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A non-drinker’s guide to Munich’s Oktoberfest

I never drink beer. I don’t like beer. But when my friends told me they were going to Oktoberfest, I didn’t want to miss out on any of the fun. I got a few strange looks, given that the whole event is based around the drinking of the noxious stuff, but it really is possible to enjoy Oktoberfest without enjoying the beer! I promise. Here are my tips for making the most of it.


First, you’ve got to come to terms with the fact that you will have to drink some beer. In most cases there really is no other option. Don’t turn up (as I did) thinking that there must be an alternative, you must be able to order a wine or a cider at least? No. It’s beer, beer or water. If you’re going to tackle the marathon amount of beer that is in a German stein glass, my advice is to get in training before the event. Start with a half pint that is 10% beer and 90% lemonade and work your way up. Then, when you arrive in Munich, order a “Radler” – that’s German for shandy. I never progressed beyond the Radler, earning myself a new surname. They’re just about bearable, and by the time you’ve drunk a couple of steins it all goes down a bit easier. There is one, and only one, tent at the festival that sells wine. Persuade your friends to go there at least once during the trip. They will complain that the drinks are too expensive and the beer isn’t as good. You will not be able to tell the difference.


If the beer is a bit of a struggle, you can placate your taste buds by ordering some food to go with it. All the tents have delicious roast chickens, pork knuckles, sausages and other meaty treats, although the menu options can be a bit limited. Don’t expect too much in the way of side dishes; you might get a bit of potato salad or cabbage, but often it’ll just be a big plate of meat. If you’re a vegetarian as well as a beer-hater, you’re stuffed. Just stay at home; it’s not worth it!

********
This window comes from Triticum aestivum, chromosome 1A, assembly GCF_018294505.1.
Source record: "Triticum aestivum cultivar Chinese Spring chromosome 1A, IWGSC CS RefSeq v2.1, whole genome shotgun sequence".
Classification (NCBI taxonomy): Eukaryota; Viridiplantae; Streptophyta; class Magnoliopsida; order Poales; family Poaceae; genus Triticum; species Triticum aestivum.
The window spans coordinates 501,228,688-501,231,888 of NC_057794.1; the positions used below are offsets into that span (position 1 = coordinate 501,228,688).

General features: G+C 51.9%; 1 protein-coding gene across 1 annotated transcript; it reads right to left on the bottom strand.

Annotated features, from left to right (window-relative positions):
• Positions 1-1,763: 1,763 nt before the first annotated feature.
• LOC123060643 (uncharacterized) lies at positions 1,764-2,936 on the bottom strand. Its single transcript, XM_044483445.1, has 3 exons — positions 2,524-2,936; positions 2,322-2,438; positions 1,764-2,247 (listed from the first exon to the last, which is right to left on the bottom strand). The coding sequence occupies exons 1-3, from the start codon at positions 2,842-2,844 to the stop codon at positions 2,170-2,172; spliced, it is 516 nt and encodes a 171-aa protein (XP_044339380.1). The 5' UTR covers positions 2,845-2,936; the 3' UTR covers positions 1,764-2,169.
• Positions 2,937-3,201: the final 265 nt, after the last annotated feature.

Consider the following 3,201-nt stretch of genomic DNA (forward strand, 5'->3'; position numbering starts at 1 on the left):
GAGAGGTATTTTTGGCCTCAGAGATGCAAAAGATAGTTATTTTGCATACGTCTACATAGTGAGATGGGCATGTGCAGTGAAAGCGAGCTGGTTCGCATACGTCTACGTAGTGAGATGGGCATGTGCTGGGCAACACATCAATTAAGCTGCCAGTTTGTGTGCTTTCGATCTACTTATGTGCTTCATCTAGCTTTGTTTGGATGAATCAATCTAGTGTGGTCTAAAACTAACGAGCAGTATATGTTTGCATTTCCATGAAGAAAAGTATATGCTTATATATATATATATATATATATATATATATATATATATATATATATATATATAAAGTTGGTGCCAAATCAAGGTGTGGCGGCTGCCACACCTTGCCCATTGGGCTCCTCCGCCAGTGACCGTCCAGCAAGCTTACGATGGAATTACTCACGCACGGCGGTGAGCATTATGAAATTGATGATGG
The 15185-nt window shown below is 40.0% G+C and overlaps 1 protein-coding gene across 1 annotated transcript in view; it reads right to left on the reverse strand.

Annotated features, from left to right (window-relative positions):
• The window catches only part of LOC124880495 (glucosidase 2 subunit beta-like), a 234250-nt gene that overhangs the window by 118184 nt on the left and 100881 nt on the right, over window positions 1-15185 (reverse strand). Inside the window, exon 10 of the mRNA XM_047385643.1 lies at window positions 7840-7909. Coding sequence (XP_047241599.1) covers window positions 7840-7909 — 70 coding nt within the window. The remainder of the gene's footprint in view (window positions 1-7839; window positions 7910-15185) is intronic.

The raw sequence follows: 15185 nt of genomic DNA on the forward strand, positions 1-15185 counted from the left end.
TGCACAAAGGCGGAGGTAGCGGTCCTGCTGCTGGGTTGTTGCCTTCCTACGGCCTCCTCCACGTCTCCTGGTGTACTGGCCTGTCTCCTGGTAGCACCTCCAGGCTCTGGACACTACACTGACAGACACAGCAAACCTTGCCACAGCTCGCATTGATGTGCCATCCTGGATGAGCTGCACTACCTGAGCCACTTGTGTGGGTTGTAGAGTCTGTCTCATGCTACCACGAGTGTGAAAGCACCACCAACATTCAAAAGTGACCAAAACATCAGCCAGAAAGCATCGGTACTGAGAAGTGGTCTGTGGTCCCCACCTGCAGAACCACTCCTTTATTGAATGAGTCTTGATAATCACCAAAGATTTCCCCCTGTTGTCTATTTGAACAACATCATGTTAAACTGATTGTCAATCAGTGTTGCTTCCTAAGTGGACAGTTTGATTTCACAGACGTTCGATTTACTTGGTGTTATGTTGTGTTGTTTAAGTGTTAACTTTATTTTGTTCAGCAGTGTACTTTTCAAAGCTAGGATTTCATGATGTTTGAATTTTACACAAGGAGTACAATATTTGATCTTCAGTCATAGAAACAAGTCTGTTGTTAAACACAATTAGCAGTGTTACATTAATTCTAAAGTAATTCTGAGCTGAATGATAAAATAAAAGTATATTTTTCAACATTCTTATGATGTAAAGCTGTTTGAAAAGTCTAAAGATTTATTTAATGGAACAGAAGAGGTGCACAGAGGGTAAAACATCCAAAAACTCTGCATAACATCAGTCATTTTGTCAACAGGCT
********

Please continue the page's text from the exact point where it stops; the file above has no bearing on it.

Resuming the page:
Your friends might sneer at you for not appreciating the beer, but you can get into the Oktoberfest spirit in other ways. The tents are very sociable places – you sit at long tables on benches which you share with other parties. You will meet people from all over the world and have a good chat and a laugh because there always plenty of unusual characters, like the Dutch guy who showed us a picture of his cannabis plant, which was taller than his mother. They also have lively traditional bands and you will soon be up dancing up on the benches, swinging your stein and singing along (or trying to). Outside the tents, there’s a great selection of rides and rollercoasters which you will be able to enjoy more than your friends, having drunk less beer. Many people in the crowd will be dressed up in Lederhosen or Dirndls and there are plenty of shops around the festival site where you can buy your own. If you don’t want to go the whole hog, what about a hat? (Comedy or traditional, it’s up to you!)


You can justify your presence on the trip by checking out accommodation options well in advance. Hotels in Munich raise their prices during Oktoberfest and they book out early, so your friends will thank you for getting on top of the situation. Also, not many people in Munich speak English, so if you’ve got a bit of high school Deutsch in the back of your head somewhere, that’s another good reason for them to stop teasing you and be glad that you’re coming along. Getting a hotel within walking distance of the festival grounds is best for everyone. But booking the hotel yourself means that you can choose a location that suits you! Get one that is also close to some of Munich’s other attractions. Then if it all gets too much and you can’t face another sip, you can easily skip a day in the beer tents and take a look at what else the city has to offer. The Goethe Hotel is a 3 star that would fit the bill – it’s between the festival site and the Old Town. The Schweiz Hotel is another good 3 star in this area, with reasonable prices.

Paul Joseph is a London-based travel writer. He first went to Germany on a school exchange at the age of 14 and has been a big fan ever since. He particularly like the cities of Munich and Berlin and has checked out many of the hotels and attractions there and in other parts of Germany. He currently writes for, where you can compare prices on hotels in Germany. If you enjoyed his piece on Oktoberfest you can use the maps and reviews to check out Munich hotels.

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